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Testicular Tissue Cryopreservation in Prepubertal Boys Facing Gonadotoxic Therapy: A five year experience at a single institution.
Jill P. Ginsberg, MD1, Claire A. Carlson, BSN RN1, Clarisa Gracia, MD2, Wendy L. Hobbie, MSN CRNP2, Ralph L. Brinster, VMD PhD2, Thomas F. Kolon, MD1.
1Children's Hospital of Philadelphia, Philadelphia, PA, USA, 2University of Pennsylvania, Philadelphia, PA, USA.
Gonadal damage is an unfortunate treatment related consequence for pediatric malignancies and some other non-malignant conditions treated with stem cell transplant. Prepubertal males pose a challenge for fertility preservation as these boys cannot produce semen for cryopreservation. Testicular tissue cryopreservation is a potential option for this cohort. Although successful in animal models, translational use in humans remains experimental. We report on a single institution’s 5-year experience to date with a pilot protocol aimed at offering testicular biopsy and cryopreservation to families of prepubertal boys at highest risk for long term gonadotoxicity and infertility. During this time, remarkable basic science progress has been made to isolate and increase the number of spermatogonial stem cells (SSCs) available to be transplanted, a key component in ultimately translating this fertility science to achieve live human births with this cryopreserved tissue.
Parents of prepubertal boys with high-risk diagnoses were offered testicular cryopreservation (diagnoses including: high risk neuroblastoma, rhabdomyosarcoma, osteosarcoma, Ewing sarcoma, histological variants of these sarcomas treated with sarcoma-like therapy, unknown final pathology with small round blue cells on frozen section, patients preparing for stem cell transplant for treatment of hematological disorders or certain immunodeficiencies). Patients with a coagulopathy, cryptorchidism, or testicular involvement of their tumor were excluded. Half of the biopsy was frozen for the subject’s potential future use. The remainder was used for histologic evaluation of the germ cells and to refine the laboratory science required for successful expansion of human SSCs. Post-biopsy, patients were followed for acute side effects.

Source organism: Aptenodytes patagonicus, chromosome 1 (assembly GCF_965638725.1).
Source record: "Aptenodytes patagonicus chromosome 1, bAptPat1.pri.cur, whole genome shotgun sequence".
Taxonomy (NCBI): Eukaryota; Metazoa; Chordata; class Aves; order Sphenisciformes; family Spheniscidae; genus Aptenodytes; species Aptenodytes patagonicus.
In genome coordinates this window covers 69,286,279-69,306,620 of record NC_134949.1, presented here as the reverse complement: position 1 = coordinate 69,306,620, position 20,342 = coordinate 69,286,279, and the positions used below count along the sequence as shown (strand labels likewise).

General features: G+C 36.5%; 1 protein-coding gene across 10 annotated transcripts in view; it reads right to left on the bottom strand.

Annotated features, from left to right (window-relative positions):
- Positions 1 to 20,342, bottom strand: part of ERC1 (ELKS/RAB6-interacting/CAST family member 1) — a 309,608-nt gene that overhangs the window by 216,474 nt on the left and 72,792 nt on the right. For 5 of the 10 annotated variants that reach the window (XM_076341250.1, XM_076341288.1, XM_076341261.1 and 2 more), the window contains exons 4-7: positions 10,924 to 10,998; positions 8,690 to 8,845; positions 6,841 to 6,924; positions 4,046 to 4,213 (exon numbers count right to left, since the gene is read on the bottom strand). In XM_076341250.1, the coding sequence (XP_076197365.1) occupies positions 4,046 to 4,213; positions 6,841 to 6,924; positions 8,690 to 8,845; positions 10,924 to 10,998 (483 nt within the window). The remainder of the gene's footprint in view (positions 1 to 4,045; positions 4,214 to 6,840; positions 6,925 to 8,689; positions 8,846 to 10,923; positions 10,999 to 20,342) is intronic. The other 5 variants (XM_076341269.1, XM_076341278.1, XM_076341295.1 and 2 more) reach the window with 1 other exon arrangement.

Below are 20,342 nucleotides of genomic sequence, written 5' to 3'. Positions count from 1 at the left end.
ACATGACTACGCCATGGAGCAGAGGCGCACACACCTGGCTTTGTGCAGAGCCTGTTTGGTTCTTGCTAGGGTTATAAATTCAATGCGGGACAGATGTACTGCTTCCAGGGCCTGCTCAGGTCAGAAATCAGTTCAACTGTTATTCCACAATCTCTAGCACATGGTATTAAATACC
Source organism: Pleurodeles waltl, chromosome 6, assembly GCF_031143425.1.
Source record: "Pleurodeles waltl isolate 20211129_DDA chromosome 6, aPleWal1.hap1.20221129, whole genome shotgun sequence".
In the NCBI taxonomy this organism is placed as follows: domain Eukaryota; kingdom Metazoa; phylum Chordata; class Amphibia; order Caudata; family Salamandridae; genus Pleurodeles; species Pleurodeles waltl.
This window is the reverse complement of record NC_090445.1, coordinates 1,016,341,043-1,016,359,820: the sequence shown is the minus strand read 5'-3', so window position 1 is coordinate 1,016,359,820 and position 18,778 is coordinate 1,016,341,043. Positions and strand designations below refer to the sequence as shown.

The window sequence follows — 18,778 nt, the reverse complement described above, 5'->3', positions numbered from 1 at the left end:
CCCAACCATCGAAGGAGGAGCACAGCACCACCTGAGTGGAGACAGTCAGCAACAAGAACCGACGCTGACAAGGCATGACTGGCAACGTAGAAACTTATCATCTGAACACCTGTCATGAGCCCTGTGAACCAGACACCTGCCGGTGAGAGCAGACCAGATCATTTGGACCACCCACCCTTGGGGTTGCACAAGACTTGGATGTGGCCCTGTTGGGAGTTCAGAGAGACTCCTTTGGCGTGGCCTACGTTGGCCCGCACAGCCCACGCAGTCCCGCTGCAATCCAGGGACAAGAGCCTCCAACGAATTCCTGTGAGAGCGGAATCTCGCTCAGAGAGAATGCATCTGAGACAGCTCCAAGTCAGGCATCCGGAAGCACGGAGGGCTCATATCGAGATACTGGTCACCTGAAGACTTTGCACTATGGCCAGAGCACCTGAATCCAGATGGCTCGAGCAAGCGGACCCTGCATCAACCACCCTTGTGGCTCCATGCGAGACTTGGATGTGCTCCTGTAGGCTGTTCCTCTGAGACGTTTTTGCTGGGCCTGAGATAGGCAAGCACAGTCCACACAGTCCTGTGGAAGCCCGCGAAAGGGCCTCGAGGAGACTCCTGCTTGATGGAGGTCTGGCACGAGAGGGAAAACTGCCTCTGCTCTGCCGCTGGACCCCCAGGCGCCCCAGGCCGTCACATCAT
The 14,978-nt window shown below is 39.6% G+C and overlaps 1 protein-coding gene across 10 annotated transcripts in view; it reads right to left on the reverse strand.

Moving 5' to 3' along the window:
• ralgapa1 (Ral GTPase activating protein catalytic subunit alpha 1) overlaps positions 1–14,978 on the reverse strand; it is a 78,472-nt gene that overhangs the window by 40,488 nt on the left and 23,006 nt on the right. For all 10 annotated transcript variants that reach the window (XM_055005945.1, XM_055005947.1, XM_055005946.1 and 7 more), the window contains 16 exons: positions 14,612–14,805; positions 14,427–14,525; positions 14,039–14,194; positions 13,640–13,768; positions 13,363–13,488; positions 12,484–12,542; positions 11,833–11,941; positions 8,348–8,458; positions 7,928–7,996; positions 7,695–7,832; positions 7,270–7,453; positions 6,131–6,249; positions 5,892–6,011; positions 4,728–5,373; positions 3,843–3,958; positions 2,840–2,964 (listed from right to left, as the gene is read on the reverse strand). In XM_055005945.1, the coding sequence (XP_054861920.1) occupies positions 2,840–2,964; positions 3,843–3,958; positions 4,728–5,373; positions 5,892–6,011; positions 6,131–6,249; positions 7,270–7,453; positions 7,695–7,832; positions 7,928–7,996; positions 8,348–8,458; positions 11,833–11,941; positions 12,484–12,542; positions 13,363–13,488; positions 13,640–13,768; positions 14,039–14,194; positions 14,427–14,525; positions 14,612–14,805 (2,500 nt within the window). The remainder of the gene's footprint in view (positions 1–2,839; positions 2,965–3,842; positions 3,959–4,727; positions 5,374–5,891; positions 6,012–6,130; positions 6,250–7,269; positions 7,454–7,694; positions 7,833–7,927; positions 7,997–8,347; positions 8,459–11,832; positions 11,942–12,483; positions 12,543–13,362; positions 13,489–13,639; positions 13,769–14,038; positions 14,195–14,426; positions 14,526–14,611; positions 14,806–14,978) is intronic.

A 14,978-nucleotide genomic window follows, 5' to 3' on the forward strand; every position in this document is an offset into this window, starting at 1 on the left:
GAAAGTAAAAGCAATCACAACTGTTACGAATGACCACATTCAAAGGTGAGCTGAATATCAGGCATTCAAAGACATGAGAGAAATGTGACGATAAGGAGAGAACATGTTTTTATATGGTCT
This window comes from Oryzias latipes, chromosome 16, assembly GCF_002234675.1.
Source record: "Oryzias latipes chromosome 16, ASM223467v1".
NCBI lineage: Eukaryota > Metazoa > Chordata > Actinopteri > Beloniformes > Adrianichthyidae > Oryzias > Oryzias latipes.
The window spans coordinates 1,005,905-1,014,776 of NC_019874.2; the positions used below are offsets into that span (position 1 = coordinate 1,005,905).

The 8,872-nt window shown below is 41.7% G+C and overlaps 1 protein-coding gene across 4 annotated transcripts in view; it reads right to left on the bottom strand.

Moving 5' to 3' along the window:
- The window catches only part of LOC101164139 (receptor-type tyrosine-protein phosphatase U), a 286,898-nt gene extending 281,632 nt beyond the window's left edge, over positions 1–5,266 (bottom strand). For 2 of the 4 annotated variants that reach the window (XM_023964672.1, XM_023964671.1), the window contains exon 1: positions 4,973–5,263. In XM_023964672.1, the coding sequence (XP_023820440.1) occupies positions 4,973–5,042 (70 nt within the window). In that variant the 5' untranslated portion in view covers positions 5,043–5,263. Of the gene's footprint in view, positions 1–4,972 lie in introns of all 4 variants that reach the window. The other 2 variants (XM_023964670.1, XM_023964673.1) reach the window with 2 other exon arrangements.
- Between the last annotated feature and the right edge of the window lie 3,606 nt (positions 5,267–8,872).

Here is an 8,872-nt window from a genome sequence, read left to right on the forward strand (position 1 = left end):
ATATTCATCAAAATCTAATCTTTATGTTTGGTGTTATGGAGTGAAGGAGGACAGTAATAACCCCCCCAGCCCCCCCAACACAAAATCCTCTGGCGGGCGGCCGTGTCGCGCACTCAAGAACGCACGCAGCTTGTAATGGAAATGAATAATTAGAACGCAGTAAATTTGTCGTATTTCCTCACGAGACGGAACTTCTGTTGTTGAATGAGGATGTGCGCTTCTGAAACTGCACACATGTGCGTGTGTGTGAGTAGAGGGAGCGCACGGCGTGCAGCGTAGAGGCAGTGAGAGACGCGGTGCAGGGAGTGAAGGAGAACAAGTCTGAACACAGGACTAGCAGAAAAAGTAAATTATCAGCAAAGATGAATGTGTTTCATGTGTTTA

Since January 2008, 63 prepubertal boys and their families were approached regarding entry into the study. Fifty-one families (81%) consented to the testicular biopsy; 43 of 51 underwent the procedure (8 patients had non-malignant diagnoses). No patients had serious morbidity with the biopsy. There was one post-operative scrotal cellulitis successfully treated with antibiotics in a 17 month old boy who was being transplanted for an immunodeficiency. There were no other post-operative infections, no bleeding issues, and no reports of excessive pain documented. Although the time at diagnosis is stressful, families are able to give thoughtful consideration to this option for potential fertility preservation. Basic science advances for restoring fertility with SCCs in cryopreserved testicular tissue has shown significant progress in a variety of animal models, and there is initial progress in culturing these cells from the testes of prepubertal boys.
With the proper infrastructure and interdisciplinary team, cryopreservation of testicular tissue from prepubertal boys diagnosed with cancer can be done successfully. Testicular biopsy for this purpose can be performed safely in this cohort without any significant acute toxicity. Given the encouraging results of SSC preservation in animal models and the advances in the basic and translational science of testicular tissue cryopreservation over the past 5 years, it is reasonable to continue to offer this option to families within the context of a formal research protocol for potential fertility preservation.
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